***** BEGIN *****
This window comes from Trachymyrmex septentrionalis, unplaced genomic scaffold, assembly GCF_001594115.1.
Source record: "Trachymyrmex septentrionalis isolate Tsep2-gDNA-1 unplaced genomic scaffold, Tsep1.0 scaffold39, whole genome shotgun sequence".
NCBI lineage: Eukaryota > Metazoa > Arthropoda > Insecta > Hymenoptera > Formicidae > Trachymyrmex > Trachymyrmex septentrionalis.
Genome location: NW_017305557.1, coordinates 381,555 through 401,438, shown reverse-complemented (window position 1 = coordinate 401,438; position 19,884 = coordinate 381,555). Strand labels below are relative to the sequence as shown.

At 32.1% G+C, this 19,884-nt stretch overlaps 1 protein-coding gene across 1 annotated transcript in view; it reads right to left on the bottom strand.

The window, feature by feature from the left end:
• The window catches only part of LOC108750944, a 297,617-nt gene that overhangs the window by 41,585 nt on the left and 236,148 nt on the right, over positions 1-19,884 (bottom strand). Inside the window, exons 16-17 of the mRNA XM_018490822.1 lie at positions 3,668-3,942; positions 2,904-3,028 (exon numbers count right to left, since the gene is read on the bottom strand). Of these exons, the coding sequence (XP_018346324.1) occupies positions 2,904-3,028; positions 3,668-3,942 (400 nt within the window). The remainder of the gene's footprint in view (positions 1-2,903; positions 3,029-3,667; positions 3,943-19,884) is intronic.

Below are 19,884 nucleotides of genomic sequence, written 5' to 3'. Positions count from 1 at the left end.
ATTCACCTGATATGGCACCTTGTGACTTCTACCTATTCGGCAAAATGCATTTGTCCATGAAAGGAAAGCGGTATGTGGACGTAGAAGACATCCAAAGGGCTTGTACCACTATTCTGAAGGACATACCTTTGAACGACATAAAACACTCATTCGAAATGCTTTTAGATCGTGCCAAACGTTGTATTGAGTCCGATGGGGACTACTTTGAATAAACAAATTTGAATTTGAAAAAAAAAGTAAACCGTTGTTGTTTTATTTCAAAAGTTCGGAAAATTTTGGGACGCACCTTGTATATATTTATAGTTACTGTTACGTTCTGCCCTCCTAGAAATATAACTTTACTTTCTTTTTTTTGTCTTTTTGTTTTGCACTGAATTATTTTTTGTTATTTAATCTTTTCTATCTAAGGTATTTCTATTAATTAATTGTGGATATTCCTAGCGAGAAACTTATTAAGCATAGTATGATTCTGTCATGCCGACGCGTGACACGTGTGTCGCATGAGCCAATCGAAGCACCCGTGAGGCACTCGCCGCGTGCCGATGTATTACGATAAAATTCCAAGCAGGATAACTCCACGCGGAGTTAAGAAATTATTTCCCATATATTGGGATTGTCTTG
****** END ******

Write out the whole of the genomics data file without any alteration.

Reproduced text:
This window comes from Trachymyrmex septentrionalis, unplaced genomic scaffold, assembly GCF_001594115.1.
Source record: "Trachymyrmex septentrionalis isolate Tsep2-gDNA-1 unplaced genomic scaffold, Tsep1.0 scaffold39, whole genome shotgun sequence".
NCBI lineage: Eukaryota > Metazoa > Arthropoda > Insecta > Hymenoptera > Formicidae > Trachymyrmex > Trachymyrmex septentrionalis.
Genome location: NW_017305557.1, coordinates 381,555 through 401,438, shown reverse-complemented (window position 1 = coordinate 401,438; position 19,884 = coordinate 381,555). Strand labels below are relative to the sequence as shown.

At 32.1% G+C, this 19,884-nt stretch overlaps 1 protein-coding gene across 1 annotated transcript in view; it reads right to left on the bottom strand.

The window, feature by feature from the left end:
• The window catches only part of LOC108750944, a 297,617-nt gene that overhangs the window by 41,585 nt on the left and 236,148 nt on the right, over positions 1-19,884 (bottom strand). Inside the window, exons 16-17 of the mRNA XM_018490822.1 lie at positions 3,668-3,942; positions 2,904-3,028 (exon numbers count right to left, since the gene is read on the bottom strand). Of these exons, the coding sequence (XP_018346324.1) occupies positions 2,904-3,028; positions 3,668-3,942 (400 nt within the window). The remainder of the gene's footprint in view (positions 1-2,903; positions 3,029-3,667; positions 3,943-19,884) is intronic.

Below are 19,884 nucleotides of genomic sequence, written 5' to 3'. Positions count from 1 at the left end.
ATTCACCTGATATGGCACCTTGTGACTTCTACCTATTCGGCAAAATGCATTTGTCCATGAAAGGAAAGCGGTATGTGGACGTAGAAGACATCCAAAGGGCTTGTACCACTATTCTGAAGGACATACCTTTGAACGACATAAAACACTCATTCGAAATGCTTTTAGATCGTGCCAAACGTTGTATTGAGTCCGATGGGGACTACTTTGAATAAACAAATTTGAATTTGAAAAAAAAAGTAAACCGTTGTTGTTTTATTTCAAAAGTTCGGAAAATTTTGGGACGCACCTTGTATATATTTATAGTTACTGTTACGTTCTGCCCTCCTAGAAATATAACTTTACTTTCTTTTTTTTGTCTTTTTGTTTTGCACTGAATTATTTTTTGTTATTTAATCTTTTCTATCTAAGGTATTTCTATTAATTAATTGTGGATATTCCTAGCGAGAAACTTATTAAGCATAGTATGATTCTGTCATGCCGACGCGTGACACGTGTGTCGCATGAGCCAATCGAAGCACCCGTGAGGCACTCGCCGCGTGCCGATGTATTACGATAAAATTCCAAGCAGGATAACTCCACGCGGAGTTAAGAAATTATTTCCCATATATTGGGATTGTCTTG